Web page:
Turkey’s clumsy politics and the Kurdish question

Cengiz Aktar writes: As the US-led war on the Islamic State of Iraq and the Levant (ISIL) gathers steam, there has been a great deal of speculation over the role Turkey might play in the campaign. Ankara kept a low profile while 49 of its nationals were held hostage by ISIL in Mosul. Since their release on September 20, President Recep Tayyip Erdogan has made statements affirming Turkey’s commitment to take part in the campaign.

Yet Ankara’s ISIL policy is not only ambiguous in the eyes of many but appears at odds with its regional Kurdish policy. Conflicting statements made by various Turkish officials do not help either. For instance on September 28, a deputy of the ruling AKP party Yalcin Akdogan declared that he thought the Kurdish Workers Party (PKK), an armed Kurdish group from Turkey, should fight ISIL instead of resting in the mountains of Iraqi Kurdistan where they are currently based.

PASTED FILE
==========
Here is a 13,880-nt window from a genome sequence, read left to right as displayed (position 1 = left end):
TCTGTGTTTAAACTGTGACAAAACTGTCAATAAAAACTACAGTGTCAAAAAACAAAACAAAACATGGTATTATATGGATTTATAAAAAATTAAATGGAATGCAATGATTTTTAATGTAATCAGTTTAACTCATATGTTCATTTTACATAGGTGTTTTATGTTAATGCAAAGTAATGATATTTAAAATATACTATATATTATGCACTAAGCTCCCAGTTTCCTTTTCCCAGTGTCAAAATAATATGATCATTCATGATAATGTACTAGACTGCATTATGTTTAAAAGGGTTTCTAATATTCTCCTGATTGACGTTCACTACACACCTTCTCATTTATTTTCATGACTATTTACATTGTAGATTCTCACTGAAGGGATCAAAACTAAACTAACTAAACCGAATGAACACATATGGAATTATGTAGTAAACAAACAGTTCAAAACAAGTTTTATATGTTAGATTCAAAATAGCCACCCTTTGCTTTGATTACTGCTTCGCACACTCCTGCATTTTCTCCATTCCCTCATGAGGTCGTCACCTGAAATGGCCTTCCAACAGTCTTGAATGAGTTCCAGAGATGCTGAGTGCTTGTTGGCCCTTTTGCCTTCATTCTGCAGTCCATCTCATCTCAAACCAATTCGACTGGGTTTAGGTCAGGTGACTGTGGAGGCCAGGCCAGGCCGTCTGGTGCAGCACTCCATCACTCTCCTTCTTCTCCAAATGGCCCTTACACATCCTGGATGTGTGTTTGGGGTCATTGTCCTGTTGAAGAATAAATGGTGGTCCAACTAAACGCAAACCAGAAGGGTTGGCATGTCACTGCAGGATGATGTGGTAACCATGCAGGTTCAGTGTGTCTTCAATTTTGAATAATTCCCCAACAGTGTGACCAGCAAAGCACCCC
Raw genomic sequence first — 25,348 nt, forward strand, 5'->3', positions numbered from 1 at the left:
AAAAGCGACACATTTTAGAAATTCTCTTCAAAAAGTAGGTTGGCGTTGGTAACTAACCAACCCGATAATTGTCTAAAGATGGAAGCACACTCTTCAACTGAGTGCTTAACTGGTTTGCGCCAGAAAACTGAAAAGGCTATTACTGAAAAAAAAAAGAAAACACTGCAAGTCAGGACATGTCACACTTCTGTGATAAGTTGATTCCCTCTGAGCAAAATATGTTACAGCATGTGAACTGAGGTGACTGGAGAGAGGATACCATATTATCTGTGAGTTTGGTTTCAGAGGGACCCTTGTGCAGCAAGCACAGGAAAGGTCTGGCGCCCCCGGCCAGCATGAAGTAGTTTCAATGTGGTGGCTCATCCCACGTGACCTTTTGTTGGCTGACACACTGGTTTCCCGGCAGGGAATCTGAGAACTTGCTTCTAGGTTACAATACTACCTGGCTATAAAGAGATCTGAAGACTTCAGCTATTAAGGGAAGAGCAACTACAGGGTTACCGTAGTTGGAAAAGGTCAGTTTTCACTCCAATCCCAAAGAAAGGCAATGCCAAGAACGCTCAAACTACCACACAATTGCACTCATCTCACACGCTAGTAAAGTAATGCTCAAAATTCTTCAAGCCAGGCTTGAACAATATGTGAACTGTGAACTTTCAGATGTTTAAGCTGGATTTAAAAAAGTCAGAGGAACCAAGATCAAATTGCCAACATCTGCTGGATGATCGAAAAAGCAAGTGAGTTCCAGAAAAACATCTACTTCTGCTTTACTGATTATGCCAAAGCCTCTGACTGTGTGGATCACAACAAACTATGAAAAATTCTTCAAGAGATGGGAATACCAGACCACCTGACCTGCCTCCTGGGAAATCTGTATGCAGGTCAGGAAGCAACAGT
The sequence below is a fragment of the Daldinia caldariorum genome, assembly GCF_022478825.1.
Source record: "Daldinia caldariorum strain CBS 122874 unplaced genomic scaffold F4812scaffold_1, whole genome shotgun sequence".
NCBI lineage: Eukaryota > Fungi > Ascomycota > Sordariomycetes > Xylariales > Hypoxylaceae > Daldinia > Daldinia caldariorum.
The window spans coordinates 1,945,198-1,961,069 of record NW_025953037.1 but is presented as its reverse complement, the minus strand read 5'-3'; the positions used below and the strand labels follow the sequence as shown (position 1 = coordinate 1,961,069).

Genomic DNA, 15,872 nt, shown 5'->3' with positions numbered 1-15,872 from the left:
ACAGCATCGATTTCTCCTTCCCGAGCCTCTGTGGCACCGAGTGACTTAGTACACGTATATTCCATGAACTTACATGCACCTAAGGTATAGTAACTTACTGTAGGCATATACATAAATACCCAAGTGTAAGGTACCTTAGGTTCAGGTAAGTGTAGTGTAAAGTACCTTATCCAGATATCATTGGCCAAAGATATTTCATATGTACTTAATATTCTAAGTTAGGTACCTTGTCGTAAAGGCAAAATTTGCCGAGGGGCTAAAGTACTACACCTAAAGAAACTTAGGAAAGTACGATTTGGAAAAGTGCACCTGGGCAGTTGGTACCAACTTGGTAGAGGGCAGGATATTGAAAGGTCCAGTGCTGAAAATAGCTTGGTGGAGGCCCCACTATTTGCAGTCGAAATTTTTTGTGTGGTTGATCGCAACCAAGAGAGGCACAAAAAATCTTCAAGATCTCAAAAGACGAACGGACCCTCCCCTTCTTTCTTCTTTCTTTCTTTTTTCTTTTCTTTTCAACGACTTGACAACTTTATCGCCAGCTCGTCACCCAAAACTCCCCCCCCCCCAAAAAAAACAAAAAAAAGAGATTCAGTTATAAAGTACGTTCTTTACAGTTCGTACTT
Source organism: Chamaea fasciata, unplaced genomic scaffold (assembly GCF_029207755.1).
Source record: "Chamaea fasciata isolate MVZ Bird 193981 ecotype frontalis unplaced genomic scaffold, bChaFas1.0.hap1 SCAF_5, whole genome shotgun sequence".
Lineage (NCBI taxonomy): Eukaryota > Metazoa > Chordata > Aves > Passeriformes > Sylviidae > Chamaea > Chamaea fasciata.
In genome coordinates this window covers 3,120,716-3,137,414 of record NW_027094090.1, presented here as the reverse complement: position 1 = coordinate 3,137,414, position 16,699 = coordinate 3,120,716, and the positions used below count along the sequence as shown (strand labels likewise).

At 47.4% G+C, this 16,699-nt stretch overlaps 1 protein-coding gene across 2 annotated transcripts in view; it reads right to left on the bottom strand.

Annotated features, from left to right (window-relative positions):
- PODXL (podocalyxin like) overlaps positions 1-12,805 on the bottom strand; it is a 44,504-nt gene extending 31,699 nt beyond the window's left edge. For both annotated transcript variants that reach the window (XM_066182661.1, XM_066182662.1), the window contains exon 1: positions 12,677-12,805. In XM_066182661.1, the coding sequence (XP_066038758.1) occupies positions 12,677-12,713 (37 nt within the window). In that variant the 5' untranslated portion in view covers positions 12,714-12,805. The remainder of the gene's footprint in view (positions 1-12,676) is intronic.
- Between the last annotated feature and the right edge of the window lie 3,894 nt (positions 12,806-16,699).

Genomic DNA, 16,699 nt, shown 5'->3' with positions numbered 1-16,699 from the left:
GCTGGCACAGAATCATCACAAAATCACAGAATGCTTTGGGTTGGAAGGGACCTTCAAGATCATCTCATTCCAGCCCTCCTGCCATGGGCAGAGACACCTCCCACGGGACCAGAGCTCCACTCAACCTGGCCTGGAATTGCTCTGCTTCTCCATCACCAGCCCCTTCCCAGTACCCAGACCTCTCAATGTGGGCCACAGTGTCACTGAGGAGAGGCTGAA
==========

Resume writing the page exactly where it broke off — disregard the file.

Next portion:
Well, it so happens that the PKK has been engaged in this fight for some time, supporting the Iraqi and Syrian Kurds in their battles against ISIL. Not to mention, the irony of a Turkish deputy calling for assistance from a group still designated as “terrorist” by the government – especially when on that same day, the president makes a statement comparing PKK to ISIL. This, despite the “peace talks” Erdogan himself inaugurated in January 2013 to resolve the festering decades-long conflict with the PKK. [Continue reading…]

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